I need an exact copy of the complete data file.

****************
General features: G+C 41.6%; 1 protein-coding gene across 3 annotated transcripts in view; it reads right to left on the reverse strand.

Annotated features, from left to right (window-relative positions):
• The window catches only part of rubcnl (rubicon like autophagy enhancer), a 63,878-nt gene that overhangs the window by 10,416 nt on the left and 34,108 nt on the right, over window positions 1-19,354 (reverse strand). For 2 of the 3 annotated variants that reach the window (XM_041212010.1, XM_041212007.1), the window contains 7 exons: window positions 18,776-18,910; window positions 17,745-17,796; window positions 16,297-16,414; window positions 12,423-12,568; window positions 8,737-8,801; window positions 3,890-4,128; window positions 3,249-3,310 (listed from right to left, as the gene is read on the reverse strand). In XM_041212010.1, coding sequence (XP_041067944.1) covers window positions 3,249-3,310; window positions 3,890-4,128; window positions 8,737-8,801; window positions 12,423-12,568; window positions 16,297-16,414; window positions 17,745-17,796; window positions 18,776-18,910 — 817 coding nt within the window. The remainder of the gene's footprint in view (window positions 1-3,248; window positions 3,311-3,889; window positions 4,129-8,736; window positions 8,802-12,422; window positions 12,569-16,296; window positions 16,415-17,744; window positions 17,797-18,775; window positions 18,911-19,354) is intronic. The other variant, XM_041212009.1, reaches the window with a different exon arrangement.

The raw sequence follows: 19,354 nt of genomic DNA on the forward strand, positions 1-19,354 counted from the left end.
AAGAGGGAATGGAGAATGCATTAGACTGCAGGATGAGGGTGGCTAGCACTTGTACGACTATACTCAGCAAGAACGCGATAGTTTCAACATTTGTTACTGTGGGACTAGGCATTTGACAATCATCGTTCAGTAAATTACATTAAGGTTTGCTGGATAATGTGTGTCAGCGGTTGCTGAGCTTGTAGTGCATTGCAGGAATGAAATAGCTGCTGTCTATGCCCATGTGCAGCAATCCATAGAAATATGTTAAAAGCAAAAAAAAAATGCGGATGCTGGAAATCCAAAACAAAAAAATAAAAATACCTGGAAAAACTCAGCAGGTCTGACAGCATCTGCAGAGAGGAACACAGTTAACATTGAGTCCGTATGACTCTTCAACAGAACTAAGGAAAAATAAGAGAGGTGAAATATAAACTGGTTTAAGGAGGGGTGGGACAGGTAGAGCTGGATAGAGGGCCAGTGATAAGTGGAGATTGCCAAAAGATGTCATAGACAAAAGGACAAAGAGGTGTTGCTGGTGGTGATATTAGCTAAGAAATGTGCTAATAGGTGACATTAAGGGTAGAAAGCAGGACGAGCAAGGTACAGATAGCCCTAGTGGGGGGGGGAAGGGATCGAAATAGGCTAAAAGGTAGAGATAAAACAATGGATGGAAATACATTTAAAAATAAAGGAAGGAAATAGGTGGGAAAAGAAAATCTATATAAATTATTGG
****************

General features: G+C 41.6%; 1 protein-coding gene across 3 annotated transcripts in view; it reads right to left on the reverse strand.

Annotated features, from left to right (window-relative positions):
• The window catches only part of rubcnl (rubicon like autophagy enhancer), a 63,878-nt gene that overhangs the window by 10,416 nt on the left and 34,108 nt on the right, over window positions 1-19,354 (reverse strand). For 2 of the 3 annotated variants that reach the window (XM_041212010.1, XM_041212007.1), the window contains 7 exons: window positions 18,776-18,910; window positions 17,745-17,796; window positions 16,297-16,414; window positions 12,423-12,568; window positions 8,737-8,801; window positions 3,890-4,128; window positions 3,249-3,310 (listed from right to left, as the gene is read on the reverse strand). In XM_041212010.1, coding sequence (XP_041067944.1) covers window positions 3,249-3,310; window positions 3,890-4,128; window positions 8,737-8,801; window positions 12,423-12,568; window positions 16,297-16,414; window positions 17,745-17,796; window positions 18,776-18,910 — 817 coding nt within the window. The remainder of the gene's footprint in view (window positions 1-3,248; window positions 3,311-3,889; window positions 4,129-8,736; window positions 8,802-12,422; window positions 12,569-16,296; window positions 16,415-17,744; window positions 17,797-18,775; window positions 18,911-19,354) is intronic. The other variant, XM_041212009.1, reaches the window with a different exon arrangement.

The raw sequence follows: 19,354 nt of genomic DNA on the forward strand, positions 1-19,354 counted from the left end.
AAGAGGGAATGGAGAATGCATTAGACTGCAGGATGAGGGTGGCTAGCACTTGTACGACTATACTCAGCAAGAACGCGATAGTTTCAACATTTGTTACTGTGGGACTAGGCATTTGACAATCATCGTTCAGTAAATTACATTAAGGTTTGCTGGATAATGTGTGTCAGCGGTTGCTGAGCTTGTAGTGCATTGCAGGAATGAAATAGCTGCTGTCTATGCCCATGTGCAGCAATCCATAGAAATATGTTAAAAGCAAAAAAAAAATGCGGATGCTGGAAATCCAAAACAAAAAAATAAAAATACCTGGAAAAACTCAGCAGGTCTGACAGCATCTGCAGAGAGGAACACAGTTAACATTGAGTCCGTATGACTCTTCAACAGAACTAAGGAAAAATAAGAGAGGTGAAATATAAACTGGTTTAAGGAGGGGTGGGACAGGTAGAGCTGGATAGAGGGCCAGTGATAAGTGGAGATTGCCAAAAGATGTCATAGACAAAAGGACAAAGAGGTGTTGCTGGTGGTGATATTAGCTAAGAAATGTGCTAATAGGTGACATTAAGGGTAGAAAGCAGGACGAGCAAGGTACAGATAGCCCTAGTGGGGGGGGGAAGGGATCGAAATAGGCTAAAAGGTAGAGATAAAACAATGGATGGAAATACATTTAAAAATAAAGGAAGGAAATAGGTGGGAAAAGAAAATCTATATAAATTATTGG